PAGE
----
Related Content

benefits of covid 19 pandemic essay

Writing about COVID-19 in a college admission essay

by: Venkates Swaminathan | Updated: September 14, 2020

Print article

Writing about COVID-19 in your college admission essay

For students applying to college using the CommonApp, there are several different places where students and counselors can address the pandemic’s impact. The different sections have differing goals. You must understand how to use each section for its appropriate use.

The CommonApp COVID-19 question

First, the CommonApp this year has an additional question specifically about COVID-19 :

Community disruptions such as COVID-19 and natural disasters can have deep and long-lasting impacts. If you need it, this space is yours to describe those impacts. Colleges care about the effects on your health and well-being, safety, family circumstances, future plans, and education, including access to reliable technology and quiet study spaces. Please use this space to describe how these events have impacted you.

This question seeks to understand the adversity that students may have had to face due to the pandemic, the move to online education, or the shelter-in-place rules. You don’t have to answer this question if the impact on you wasn’t particularly severe. Some examples of things students should discuss include:

  • The student or a family member had COVID-19 or suffered other illnesses due to confinement during the pandemic.
  • The candidate had to deal with personal or family issues, such as abusive living situations or other safety concerns
  • The student suffered from a lack of internet access and other online learning challenges.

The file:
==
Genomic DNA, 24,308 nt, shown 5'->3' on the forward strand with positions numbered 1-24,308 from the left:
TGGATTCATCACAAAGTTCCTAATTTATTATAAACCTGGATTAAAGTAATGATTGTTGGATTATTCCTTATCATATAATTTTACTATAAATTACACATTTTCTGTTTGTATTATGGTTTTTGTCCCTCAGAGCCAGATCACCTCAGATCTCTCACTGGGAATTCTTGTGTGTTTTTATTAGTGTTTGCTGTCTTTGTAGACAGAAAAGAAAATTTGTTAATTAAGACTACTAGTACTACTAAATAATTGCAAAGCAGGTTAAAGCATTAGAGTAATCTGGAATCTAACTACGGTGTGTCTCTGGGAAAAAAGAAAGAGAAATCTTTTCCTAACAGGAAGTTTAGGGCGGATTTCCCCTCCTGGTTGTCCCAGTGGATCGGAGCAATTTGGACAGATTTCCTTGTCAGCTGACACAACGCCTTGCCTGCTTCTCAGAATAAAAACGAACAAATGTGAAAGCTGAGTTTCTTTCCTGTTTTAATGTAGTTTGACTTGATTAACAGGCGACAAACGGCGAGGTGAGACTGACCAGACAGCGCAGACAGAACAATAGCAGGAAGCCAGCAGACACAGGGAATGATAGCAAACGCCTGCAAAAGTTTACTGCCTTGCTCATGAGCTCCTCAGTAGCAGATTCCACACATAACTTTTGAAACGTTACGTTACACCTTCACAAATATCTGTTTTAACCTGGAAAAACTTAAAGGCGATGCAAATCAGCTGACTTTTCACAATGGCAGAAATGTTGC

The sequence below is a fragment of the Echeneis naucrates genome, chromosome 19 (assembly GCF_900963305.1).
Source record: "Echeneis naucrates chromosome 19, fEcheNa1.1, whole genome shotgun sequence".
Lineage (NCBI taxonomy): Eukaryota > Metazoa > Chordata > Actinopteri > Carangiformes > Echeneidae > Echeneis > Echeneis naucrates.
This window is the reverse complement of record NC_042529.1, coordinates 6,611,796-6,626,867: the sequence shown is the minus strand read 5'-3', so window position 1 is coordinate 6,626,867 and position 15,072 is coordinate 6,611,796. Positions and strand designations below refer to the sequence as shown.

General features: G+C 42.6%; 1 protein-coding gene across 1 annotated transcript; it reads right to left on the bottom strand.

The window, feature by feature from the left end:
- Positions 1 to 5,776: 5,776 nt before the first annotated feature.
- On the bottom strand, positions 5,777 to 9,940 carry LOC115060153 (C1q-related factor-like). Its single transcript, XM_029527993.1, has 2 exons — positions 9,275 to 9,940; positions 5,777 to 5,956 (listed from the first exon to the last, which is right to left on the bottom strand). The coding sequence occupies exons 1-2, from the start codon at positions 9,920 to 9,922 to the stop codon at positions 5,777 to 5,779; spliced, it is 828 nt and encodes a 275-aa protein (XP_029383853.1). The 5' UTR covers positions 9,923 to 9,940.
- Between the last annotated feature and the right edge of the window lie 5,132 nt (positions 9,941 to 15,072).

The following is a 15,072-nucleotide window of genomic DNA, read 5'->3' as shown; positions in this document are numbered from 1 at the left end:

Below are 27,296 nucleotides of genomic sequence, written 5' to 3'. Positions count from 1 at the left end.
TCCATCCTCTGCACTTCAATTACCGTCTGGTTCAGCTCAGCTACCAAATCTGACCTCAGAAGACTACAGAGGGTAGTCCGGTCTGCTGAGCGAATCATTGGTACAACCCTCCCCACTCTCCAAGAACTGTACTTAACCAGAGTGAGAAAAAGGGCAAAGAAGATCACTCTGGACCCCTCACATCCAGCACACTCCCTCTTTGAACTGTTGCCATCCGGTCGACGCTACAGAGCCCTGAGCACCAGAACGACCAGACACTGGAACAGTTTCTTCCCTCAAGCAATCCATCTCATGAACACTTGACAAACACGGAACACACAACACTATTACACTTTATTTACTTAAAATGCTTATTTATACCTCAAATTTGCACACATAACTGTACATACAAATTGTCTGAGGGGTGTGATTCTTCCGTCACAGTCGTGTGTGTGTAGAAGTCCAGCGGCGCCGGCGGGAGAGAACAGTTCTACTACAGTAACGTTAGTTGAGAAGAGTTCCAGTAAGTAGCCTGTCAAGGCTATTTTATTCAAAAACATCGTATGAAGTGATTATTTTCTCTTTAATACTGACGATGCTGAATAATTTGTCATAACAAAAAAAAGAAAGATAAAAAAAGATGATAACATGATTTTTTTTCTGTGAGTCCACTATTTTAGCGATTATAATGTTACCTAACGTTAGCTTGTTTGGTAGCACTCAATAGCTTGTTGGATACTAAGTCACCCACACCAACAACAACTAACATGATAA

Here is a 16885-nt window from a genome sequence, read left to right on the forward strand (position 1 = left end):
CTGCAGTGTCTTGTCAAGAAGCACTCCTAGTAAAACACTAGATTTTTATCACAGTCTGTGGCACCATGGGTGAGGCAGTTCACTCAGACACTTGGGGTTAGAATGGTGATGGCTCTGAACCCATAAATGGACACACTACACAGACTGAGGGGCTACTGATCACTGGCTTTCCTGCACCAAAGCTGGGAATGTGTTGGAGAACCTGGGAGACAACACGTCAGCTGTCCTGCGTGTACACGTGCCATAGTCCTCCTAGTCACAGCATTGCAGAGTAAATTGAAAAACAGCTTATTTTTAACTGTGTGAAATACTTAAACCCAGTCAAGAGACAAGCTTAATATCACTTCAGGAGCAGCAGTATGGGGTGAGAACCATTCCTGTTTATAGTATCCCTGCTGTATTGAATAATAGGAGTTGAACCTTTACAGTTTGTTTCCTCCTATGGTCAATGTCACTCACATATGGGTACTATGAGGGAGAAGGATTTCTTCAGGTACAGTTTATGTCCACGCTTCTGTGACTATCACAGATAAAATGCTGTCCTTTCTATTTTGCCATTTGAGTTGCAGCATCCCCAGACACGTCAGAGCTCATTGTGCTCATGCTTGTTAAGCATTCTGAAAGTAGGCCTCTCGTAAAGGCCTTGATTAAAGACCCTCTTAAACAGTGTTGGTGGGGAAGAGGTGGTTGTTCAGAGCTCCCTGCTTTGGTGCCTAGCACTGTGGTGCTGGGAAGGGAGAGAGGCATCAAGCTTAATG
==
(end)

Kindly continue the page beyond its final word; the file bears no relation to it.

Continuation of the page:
• Students who dealt with problems registering for or taking standardized tests and AP exams.

Jeff Schiffman of the Tulane University admissions office has a blog about this section. He recommends students ask themselves several questions as they go about answering this section:

  • Are my experiences different from others’?
  • Are there noticeable changes on my transcript?
  • Am I aware of my privilege?
  • Am I specific? Am I explaining rather than complaining?
  • Is this information being included elsewhere on my application?

If you do answer this section, be brief and to-the-point.

Counselor recommendations and school profiles

Second, counselors will, in their counselor forms and school profiles on the CommonApp, address how the school handled the pandemic and how it might have affected students, specifically as it relates to:

  • Grading scales and policies
  • Graduation requirements
  • Instructional methods
  • Schedules and course offerings
  • Testing requirements
  • Your academic calendar
  • Other extenuating circumstances

Students don’t have to mention these matters in their application unless something unusual happened.

Writing about COVID-19 in your main essay